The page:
Coyote Questions

Coyote!

A few words from Lauren Greene, past program manager.

Late on a Sunday night, you are out walking your dachshund when you hear this barking, yipping, howling ruckus in the distance.  “A couple of coyotes chatting,” you comment to your dog.  As you walk, you notice one of your neighbors has put their trash, including loosely tied bags, on the curb already.  You wonder what kind of mess there will be in the morning from coyotes, raccoons or other animals digging out a snack.  Your walk stops long enough for your dog to poop and you dutifully clean it up. 

As your walk continues, you spot a coyote trotting out of a carport a few houses down. “They must have left out the cat bowl with food again,” you tell your dog.  “Lucky coyote to find such an easy dinner.  I hope they at least brought the cat inside.  An unsuspecting house cat is easier to catch than a rabbit or rat.”  You keep a wary eye on the coyote to make sure he does not come too close or think too hard about turning your dachshund into dinner. As you turn the corner, you and the coyote are startled to find each other only a yard apart.  As you wave your arms around you yell, “Go on now! Get out of here!”  The coyote looks at you before running back behind the house out of your view.

Your dog sees a rabbit before you do and strains at the end of the leash wanting to chase it.  Deciding you have had enough close encounters with wildlife for one night, you turn back towards home.  Trash is strewn in your neighbors’ yard and a coyote is happily feasting on leftovers.  “And people wonder why they are seeing and hearing coyotes so ofte,” you mutter to yourself.  “It is easy to become a nuisance when you are invited to do so.”  The coyote is too involved in gorging itself to even bother more than a glance as you walk by carrying your dachshund.  You gently set your dog down as you walk into your yard.  As you head into your house for the night, you reflect on how lucky you feel to have so much wildlife so close in such a populated area as Dunwoody. 

The moral of the story:

  • Secure all trash in wildlife proof containers.
  • Leave pet food outside only long enough (20 minutes) for your pets to eat it.
  • Do not leave small pets (cats and dogs) outside unattended, especially at night. 
  • Make loud noises to scare off coyotes who are getting too close for comfort. 
  • If you see a bold or aggressive coyote, contact your regional Game Management office (see www.georgiawildlife.com for a list of regional offices).  If the coyote runs off or stays a good distance from you, you do not need to contact anyone (except maybe your neighbor so they have the opportunity to see the coyote too).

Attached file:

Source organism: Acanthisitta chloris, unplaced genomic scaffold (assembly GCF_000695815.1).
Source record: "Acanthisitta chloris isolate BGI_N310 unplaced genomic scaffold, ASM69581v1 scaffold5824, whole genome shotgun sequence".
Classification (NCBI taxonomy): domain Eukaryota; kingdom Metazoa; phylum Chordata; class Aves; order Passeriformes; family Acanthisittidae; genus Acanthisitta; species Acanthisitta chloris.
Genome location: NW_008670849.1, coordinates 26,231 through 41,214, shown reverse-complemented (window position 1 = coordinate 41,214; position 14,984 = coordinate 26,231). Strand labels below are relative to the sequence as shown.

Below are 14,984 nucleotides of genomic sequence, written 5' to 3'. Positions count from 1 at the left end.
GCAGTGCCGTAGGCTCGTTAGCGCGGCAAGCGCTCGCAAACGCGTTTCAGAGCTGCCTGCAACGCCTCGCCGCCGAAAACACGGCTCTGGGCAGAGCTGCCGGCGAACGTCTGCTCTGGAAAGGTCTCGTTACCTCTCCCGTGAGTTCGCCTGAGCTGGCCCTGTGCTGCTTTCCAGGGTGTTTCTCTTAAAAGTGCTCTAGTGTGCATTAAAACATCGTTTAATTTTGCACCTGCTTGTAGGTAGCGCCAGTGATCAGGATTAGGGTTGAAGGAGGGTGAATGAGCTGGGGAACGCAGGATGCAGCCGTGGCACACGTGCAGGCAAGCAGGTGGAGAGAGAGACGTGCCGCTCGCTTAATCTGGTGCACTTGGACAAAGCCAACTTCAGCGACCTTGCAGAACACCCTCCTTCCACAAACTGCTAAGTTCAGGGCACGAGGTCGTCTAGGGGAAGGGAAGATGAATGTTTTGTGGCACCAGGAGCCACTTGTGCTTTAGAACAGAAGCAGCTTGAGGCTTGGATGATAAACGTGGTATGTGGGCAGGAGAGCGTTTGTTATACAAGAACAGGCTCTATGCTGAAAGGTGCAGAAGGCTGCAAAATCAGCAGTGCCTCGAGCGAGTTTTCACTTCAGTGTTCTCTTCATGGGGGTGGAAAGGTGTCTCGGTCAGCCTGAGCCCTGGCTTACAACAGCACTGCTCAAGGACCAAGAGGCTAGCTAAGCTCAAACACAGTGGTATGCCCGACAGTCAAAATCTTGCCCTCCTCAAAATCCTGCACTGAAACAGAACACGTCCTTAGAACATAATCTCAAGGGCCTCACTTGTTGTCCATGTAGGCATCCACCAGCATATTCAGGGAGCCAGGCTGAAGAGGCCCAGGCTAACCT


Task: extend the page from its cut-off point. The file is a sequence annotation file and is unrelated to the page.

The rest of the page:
• Coyotes do not eat people. Coyote attacks are very rare.  In fact, coyotes have never attacked a human, including children, in Georgia. You are far more likely to be bitten by your family dog than by a coyote. 
  • Teach your children to never approach or touch wild animals or dogs without an owner’s permission.  A coyote can look like a lost dog to a child (or adult).
  • Coyotes howl, bark and yip to communicate to each other.  They say many of the same things we do – “Hi! Good to see you!”, “Get out of my yard!”, “You’re cute!”
  • Coyotes are nocturnal, but they are becoming more active during the day in urban areas.
  • Coyotes are opportunists and will eat anything they can catch or find from rodents to insects to rabbits to fruit.  Humans are great food source for them – pet food left outdoors or in garages, unsecured garbage cans and unattended small pets.  A bowl of dog food sitting on a deck is much easier to catch than a rabbit. 
  • Coyotes that are habituated to humans and see us as a food source will more likely get close enough for someone or some pet to get hurt.
  • January & February are mating season for coyotes, so you are more likely to see or hear them then.

Personally I think it is amazing that, with all the development and the shrinking wildlife habitat, we are lucky to have such an abundance of wildlife still in Dunwoody.  Growing up here, I never thought I would get to hear the howls and yips of coyotes in the “wilds” of Dunwoody.

If you would like to learn more about coyotes visit:

http://www.enature.com/fieldguides/detail.asp?recnum=MA0018

http://www.nhptv.org/natureworks/coyote.htm

http://www.enchantedlearning.com/subjects/mammals/dog/Coyoteprintout.shtml

http://www.geocities.com/Yosemite/Rapids/9805/coyoteden.html